Danny Fingeroth: Yeah. So that’s right. Exactly. So, that and of course, so I would supervise Spider-Man’s main titles, but of course being Spider-Man like Wolverine or later the Punisher or whoever, people always wanted to guest all the character. So it was always a matter of say in theory would have to get my approval.

Alex Grand: Okay.

Danny Fingeroth: Which couldn’t be withheld unreasonably. That was always, especially in the 90s during the big comic book-

Alex Grand: Yeah, X-Men and Spider Man. Yeah.

Danny Fingeroth: It was already there. It was always a question, like is there… what’s too much? Is having Wolverine in five books this month going to dilute the character or does it not matter or does it just?-

Alex Grand: Right.

Danny Fingeroth: These were ongoing philosophical

Alex Grand: Questions, yeah.

Danny Fingeroth: And sales questions that different times at different answers.

Alex Grand: So when you started editing Spider-Man, were you thinking, “Okay, so Tom did it this way, I’m going to do it like that for awhile”. Then you transition into your own style, or did you just come in kind of with your own idea of how you were going to run the character?

Danny Fingeroth: Well, Tom had done a great job. I mean, I think there are like handful of people walking on the planet who really understand who Spider-Man and Peter Parker are, and I think Tom is one of those people. Well, yeah, he was plus all his books were on or ahead of schedule and I was terrified. I mean, I sort of luckily there’s a lot I didn’t know. I didn’t even know that I didn’t know. I just wanted to keep the books going and to say there’s no such thing as walking into somebody else’s editorial line and just keeping it going, because a lot of what keeps it going is the chemistry between the editor and the creative personnel. Once that chemistry changes, everything else changes and the… You can go in saying, “I’m not going to change anything” and you don’t have a choice about if things change, because so much of editing is personal chemistry.

Danny Fingeroth: There are as I’ve often said, so I’ll say it again. I mean, there are people who think I’m the best editor they ever had and there’re people think I’m the worst editor they ever had. Well, I’m the same guy. So there’s got to be something about the relationship between-

Alex Grand: The team, it’s relative.

Danny Fingeroth: Me and that creative team that makes one person think I’m great, another think that I’m horrible. So that comes into play and so people, there’s so many intangibles involved. I think what I felt my responsibility was to the character.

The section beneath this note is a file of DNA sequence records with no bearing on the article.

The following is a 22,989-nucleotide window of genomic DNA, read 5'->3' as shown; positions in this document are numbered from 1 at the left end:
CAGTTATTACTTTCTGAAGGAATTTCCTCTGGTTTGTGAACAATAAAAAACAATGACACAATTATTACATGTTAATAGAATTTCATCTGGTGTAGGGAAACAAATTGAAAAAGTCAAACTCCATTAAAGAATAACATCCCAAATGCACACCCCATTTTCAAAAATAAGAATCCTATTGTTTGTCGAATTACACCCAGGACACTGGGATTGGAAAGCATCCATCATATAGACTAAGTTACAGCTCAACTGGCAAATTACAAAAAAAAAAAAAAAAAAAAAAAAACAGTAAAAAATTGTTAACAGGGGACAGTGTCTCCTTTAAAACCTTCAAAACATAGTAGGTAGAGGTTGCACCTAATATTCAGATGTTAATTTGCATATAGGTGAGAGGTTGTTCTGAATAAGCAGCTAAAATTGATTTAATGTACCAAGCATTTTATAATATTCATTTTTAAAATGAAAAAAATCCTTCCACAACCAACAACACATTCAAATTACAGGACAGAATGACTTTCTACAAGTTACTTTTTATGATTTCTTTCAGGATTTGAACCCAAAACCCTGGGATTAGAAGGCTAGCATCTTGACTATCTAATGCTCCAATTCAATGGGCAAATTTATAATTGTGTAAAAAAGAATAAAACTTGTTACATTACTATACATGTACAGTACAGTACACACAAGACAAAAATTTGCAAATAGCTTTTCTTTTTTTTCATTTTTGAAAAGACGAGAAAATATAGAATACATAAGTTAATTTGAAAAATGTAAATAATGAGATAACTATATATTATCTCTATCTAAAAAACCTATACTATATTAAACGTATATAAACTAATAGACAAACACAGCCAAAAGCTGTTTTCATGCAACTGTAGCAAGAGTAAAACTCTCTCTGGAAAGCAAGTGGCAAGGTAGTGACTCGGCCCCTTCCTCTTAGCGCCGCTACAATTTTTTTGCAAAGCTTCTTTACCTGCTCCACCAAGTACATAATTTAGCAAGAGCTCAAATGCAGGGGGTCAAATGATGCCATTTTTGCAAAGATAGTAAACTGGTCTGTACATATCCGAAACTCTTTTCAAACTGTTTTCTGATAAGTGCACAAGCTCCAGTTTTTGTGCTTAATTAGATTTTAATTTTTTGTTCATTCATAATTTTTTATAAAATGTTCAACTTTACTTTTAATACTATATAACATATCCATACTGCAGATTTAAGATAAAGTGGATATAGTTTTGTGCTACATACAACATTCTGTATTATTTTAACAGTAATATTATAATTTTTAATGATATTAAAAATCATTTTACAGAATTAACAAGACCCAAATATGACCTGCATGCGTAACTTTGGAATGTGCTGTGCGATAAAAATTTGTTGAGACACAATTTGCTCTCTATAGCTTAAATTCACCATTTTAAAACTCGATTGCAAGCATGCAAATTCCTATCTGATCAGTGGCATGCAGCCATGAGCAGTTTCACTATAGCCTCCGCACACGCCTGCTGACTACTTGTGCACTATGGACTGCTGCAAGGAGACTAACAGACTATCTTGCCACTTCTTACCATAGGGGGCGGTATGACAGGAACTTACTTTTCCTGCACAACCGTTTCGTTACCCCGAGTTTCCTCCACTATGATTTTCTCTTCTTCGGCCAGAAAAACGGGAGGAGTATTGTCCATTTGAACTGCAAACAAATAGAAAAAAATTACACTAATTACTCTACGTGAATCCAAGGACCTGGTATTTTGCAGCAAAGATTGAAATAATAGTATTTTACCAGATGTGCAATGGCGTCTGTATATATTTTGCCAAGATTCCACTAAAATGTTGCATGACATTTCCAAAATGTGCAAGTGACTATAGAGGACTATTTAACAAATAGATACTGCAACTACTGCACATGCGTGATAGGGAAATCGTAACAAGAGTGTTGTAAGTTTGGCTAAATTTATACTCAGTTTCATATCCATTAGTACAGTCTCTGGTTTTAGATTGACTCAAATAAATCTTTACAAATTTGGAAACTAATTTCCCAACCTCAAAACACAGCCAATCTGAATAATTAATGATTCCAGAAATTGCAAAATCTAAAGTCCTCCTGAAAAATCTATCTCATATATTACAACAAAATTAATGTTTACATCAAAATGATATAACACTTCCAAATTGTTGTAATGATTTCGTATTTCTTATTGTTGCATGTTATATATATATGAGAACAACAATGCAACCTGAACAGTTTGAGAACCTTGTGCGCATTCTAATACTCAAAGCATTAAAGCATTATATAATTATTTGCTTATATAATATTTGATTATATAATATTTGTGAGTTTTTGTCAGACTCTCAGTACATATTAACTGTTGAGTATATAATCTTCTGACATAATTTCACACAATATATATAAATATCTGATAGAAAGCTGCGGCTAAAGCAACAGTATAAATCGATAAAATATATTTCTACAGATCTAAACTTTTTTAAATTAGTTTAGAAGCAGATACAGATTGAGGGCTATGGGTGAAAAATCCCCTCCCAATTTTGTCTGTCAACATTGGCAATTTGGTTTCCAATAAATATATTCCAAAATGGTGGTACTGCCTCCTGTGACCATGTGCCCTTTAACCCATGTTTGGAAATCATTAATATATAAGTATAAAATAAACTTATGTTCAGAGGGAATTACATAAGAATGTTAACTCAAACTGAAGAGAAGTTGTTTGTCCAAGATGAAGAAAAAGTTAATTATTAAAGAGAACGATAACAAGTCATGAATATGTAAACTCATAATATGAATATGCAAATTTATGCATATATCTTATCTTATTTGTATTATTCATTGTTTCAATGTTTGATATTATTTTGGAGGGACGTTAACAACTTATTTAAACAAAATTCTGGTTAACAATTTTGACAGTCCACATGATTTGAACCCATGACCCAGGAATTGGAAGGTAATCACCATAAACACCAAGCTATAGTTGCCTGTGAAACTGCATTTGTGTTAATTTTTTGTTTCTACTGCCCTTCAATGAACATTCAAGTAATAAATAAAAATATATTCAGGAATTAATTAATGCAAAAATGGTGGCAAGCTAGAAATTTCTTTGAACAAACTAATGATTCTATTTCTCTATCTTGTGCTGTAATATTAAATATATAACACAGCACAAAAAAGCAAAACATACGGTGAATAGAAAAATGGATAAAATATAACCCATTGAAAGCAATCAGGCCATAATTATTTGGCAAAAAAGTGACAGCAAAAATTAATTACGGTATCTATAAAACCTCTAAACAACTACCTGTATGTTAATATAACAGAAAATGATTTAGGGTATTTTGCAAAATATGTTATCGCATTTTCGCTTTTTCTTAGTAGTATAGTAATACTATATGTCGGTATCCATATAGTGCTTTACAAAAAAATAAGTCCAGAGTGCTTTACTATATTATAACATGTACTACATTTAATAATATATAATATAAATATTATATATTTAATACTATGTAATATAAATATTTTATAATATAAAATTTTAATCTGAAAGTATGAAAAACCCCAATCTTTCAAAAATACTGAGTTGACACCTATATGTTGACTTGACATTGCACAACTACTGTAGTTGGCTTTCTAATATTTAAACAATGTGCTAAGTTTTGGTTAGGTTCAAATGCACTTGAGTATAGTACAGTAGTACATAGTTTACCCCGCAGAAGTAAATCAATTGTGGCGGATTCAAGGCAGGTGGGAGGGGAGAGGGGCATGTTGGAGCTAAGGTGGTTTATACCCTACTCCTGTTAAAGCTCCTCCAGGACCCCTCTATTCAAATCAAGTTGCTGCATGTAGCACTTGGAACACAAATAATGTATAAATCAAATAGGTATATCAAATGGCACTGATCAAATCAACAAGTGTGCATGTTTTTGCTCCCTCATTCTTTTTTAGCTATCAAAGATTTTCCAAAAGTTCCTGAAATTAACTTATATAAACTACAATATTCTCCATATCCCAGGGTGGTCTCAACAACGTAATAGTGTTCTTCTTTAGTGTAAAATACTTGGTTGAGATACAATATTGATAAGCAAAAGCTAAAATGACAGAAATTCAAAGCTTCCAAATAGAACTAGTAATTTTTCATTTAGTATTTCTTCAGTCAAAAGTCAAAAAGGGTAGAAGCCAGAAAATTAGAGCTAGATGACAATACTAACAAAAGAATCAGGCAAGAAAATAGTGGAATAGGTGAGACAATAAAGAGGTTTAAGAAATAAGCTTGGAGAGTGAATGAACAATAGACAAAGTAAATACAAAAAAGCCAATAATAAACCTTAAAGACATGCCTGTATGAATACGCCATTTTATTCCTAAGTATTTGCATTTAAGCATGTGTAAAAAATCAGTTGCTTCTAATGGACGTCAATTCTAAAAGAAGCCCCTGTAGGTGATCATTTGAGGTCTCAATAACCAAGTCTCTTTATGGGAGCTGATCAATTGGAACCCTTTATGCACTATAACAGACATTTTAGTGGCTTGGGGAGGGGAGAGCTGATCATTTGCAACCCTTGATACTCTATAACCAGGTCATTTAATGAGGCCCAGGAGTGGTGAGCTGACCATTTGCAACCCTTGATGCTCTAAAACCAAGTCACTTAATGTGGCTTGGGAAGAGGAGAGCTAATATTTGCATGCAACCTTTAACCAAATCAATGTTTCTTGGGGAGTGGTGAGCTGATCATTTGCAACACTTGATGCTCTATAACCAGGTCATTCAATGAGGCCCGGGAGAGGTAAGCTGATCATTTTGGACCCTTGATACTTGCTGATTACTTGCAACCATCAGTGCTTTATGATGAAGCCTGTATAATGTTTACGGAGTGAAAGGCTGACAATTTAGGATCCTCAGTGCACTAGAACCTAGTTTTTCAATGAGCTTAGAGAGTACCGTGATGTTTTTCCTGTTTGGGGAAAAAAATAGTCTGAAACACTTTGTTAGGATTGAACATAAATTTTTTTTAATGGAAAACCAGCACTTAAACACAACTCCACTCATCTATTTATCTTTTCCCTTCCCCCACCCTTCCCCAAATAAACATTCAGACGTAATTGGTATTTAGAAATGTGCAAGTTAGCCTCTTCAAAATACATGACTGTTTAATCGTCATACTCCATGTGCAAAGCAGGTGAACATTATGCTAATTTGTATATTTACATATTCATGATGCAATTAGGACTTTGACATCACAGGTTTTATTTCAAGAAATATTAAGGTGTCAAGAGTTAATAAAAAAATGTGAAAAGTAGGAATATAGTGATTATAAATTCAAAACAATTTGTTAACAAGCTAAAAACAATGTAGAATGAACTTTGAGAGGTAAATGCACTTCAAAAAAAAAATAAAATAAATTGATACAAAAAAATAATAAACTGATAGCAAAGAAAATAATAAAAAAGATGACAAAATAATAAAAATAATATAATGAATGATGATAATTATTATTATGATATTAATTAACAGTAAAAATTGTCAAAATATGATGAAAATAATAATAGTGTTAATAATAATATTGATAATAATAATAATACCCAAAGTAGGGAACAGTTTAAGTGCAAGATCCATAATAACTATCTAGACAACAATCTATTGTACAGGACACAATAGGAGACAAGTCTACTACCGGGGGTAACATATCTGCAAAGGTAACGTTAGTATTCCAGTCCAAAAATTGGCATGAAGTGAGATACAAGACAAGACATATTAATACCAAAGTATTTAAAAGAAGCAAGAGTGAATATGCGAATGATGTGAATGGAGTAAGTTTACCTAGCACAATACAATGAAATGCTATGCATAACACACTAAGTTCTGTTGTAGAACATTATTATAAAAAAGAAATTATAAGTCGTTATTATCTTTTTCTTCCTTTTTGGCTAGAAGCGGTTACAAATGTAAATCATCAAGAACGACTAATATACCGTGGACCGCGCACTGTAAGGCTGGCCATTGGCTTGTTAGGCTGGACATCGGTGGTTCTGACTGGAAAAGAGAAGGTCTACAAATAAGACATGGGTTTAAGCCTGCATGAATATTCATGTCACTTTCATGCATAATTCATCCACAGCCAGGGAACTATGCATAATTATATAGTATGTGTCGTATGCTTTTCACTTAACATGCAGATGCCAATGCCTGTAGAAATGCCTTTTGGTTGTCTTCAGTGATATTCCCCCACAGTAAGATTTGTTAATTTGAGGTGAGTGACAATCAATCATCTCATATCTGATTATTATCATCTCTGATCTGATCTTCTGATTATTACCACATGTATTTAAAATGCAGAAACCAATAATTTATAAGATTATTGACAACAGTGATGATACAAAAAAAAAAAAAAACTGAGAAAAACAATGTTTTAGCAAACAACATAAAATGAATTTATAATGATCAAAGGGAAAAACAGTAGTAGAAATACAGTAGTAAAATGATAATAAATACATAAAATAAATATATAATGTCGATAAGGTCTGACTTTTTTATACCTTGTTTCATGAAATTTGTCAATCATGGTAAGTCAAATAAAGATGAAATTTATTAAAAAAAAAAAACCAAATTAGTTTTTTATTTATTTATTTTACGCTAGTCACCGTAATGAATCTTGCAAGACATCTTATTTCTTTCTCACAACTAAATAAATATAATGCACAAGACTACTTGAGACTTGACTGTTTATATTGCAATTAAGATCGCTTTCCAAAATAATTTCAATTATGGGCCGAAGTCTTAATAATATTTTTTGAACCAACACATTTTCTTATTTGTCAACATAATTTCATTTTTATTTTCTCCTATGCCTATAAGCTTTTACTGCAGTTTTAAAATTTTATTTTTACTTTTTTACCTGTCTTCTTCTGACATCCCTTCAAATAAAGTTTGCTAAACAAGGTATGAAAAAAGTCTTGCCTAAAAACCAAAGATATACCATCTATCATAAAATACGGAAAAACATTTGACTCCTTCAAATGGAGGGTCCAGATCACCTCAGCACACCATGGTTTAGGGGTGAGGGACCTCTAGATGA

Alex Grand: Yeah.

Danny Fingeroth: I think I felt… I mean, obviously it was Jim Shooter who was writing my razor views, but my responsibility was to take my understanding of who Peter Parker was and what made him tick and what would be the best stories to make him relatable to the audience and who would be the best people to do that and also that’s because when I came on, I think team up didn’t have a regular writer. Every freelance writer and artists on a comic has their own career and their own agenda and their own family and their own idea of what’s right and what’s appropriate and what they will accept in terms of suggestion and supervision. It’s so much about chemistry that I know it seemed like a simple question, like what was your intention? My intention was to make good comic books and to keep my job.

Alex Grand: Yeah. Right and then-

Danny Fingeroth: And hopefully those two things will require the same thing.

Alex Grand: The same work. Doesn’t matter amount of work, the same work. So then as far as the… was there a feeling like, “Okay, I want to update Peter Parker for this new audience” or was it more like kind of continuum or was it a little more organic and just kind of putting out Peter Parker story? Because the context is probably different from the 60s and the 80s. Right?

Danny Fingeroth: Right. Well, I always tried to do, I mean, was saying to myself when it seemed to me, and I think it was true that say in the early mid 80s, I think even then, I think the bulk of people reading comics, especially Spider-Man were kids, you know?

Alex Grand: Yeah.

Danny Fingeroth: So I tried to say to myself, if I was 10 or 12 now, what would I be looking for in a story and what would make me come back the next issue?

Alex Grand: Yeah.